M-RCBG Associate Working Paper No. 40
The Unfinished Work of Reform in the Global Financial System
Lewis B. Kaden
In the summer of 2007, early signs of distress in the United States housing market signaled the beginning of what Ben Bernanke, then the Chairman of the Federal Reserve Board, would later describe as “the worst financial crisis in global history, including the Great Depression.” Today, almost eight years later, much of the world is still wrestling with the effects of what proved to be “the deepest post World War II recession by far.”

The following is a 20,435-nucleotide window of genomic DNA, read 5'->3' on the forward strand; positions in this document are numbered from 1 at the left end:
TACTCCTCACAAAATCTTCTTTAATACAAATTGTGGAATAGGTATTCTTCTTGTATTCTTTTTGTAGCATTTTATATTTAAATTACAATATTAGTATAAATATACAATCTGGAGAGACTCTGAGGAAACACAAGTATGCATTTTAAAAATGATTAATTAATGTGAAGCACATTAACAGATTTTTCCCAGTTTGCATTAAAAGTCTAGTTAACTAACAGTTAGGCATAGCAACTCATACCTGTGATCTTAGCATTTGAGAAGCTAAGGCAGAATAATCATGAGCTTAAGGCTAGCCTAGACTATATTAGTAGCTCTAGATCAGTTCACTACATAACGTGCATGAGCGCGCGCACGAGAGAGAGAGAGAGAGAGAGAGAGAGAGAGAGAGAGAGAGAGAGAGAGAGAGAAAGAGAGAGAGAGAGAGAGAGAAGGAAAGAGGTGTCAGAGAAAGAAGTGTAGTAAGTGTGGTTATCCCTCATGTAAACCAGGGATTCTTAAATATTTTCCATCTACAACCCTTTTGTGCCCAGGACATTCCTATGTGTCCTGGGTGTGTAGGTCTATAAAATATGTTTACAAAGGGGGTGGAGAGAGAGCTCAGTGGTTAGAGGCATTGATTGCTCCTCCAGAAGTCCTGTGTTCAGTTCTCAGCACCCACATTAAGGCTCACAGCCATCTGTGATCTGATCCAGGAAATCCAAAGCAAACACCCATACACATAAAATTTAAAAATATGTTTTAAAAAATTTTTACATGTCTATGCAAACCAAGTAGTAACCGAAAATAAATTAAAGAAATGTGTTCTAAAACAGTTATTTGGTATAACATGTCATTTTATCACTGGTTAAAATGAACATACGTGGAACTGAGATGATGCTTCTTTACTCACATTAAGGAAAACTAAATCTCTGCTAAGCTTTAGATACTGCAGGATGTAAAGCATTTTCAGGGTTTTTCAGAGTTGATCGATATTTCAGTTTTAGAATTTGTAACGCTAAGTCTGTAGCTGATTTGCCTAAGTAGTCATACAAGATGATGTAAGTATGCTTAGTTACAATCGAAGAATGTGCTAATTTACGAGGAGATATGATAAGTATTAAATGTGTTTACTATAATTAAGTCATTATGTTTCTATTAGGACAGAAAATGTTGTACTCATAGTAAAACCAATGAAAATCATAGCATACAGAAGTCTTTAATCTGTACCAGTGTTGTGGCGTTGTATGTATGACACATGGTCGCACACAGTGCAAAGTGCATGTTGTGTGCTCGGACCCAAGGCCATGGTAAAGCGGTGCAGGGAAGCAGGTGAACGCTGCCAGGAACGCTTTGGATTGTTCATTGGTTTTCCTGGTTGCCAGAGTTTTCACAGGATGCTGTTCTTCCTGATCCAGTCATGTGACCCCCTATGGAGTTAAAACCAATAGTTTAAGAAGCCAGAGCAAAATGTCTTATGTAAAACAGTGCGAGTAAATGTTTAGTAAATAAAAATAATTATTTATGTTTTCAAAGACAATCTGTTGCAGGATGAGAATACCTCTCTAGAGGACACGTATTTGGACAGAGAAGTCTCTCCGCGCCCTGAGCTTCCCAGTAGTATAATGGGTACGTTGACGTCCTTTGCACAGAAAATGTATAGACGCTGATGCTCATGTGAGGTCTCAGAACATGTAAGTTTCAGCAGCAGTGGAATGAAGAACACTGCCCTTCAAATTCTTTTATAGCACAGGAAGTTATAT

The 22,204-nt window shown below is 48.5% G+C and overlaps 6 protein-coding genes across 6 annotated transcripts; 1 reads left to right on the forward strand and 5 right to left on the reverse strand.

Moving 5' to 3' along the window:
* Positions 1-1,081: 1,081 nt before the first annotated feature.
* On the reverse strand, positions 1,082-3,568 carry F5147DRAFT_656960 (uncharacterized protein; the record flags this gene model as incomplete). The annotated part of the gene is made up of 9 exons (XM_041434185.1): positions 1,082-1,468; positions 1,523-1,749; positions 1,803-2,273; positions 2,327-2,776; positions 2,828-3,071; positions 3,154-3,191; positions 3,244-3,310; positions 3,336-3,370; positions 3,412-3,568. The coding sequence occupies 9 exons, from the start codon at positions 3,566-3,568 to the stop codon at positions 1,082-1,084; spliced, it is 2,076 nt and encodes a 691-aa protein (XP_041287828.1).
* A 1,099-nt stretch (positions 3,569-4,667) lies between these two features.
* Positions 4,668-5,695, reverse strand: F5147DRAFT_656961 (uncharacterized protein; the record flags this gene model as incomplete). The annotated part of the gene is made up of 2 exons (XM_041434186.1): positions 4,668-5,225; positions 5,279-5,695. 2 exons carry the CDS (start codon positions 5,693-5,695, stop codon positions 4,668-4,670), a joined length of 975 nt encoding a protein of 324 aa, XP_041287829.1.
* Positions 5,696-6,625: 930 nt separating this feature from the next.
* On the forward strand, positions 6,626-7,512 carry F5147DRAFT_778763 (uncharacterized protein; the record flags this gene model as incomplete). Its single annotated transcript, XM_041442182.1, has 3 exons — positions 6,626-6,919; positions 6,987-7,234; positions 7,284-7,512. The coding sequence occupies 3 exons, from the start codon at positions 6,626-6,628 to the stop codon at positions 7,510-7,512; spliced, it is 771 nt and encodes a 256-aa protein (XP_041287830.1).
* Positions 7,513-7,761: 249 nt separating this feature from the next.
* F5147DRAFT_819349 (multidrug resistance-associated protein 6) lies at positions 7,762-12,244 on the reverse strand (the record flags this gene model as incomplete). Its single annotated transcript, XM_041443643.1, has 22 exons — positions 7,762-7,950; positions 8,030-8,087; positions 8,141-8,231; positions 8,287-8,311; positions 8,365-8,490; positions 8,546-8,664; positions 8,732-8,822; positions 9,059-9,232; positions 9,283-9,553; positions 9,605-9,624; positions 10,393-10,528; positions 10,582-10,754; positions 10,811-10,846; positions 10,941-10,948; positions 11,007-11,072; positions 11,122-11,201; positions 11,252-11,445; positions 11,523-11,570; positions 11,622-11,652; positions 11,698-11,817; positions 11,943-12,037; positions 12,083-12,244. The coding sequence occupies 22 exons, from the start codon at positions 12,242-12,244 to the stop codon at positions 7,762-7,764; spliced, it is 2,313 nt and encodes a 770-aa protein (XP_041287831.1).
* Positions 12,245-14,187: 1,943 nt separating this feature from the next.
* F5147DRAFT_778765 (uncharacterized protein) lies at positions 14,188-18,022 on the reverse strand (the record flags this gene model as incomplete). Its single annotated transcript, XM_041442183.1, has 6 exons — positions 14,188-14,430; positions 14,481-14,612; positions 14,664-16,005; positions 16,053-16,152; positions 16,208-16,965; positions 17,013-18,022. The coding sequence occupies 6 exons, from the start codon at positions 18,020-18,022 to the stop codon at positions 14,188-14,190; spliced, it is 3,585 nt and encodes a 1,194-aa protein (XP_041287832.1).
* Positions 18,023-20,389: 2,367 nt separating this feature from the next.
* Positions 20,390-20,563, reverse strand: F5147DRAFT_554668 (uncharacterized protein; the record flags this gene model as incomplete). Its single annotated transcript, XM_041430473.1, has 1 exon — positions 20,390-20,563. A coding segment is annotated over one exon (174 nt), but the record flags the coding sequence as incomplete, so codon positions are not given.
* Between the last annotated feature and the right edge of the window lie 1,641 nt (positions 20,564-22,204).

Among many other things, the financial crisis spawned a vigorous public dialogue on the steps that should be taken to prevent any comparable calamity in the future and led to the enactment of a mass of new regulation of financial institutions. Beginning in 2009, as the global financial system emerged from the crisis and began a slow and uneven process of recovery, extensive reforms to the system were set in motion by measures adopted in the U.S., Europe, and, through the G-20, in other significant financial centers around the world. Though there is broad agreement that much remains to be done to implement these reforms, many wise and well-informed participants in global finance now believe that the critical strategic work of reform has been substantially accomplished. This view is exemplified by recent comments by Mark Carney, the highly respected Governor of the Bank of England and Chairman of the Financial Stability Board, who characterized the G-20 meeting in Brisbane, Australia in November 2014 as a “landmark,” and expressed the view that the “prudential requirement and supervisory framework for banking are largely settled...[I]t is now a question of implementation...[of] the agreed reform [that will make] the system safer...simpler...[and] fairer."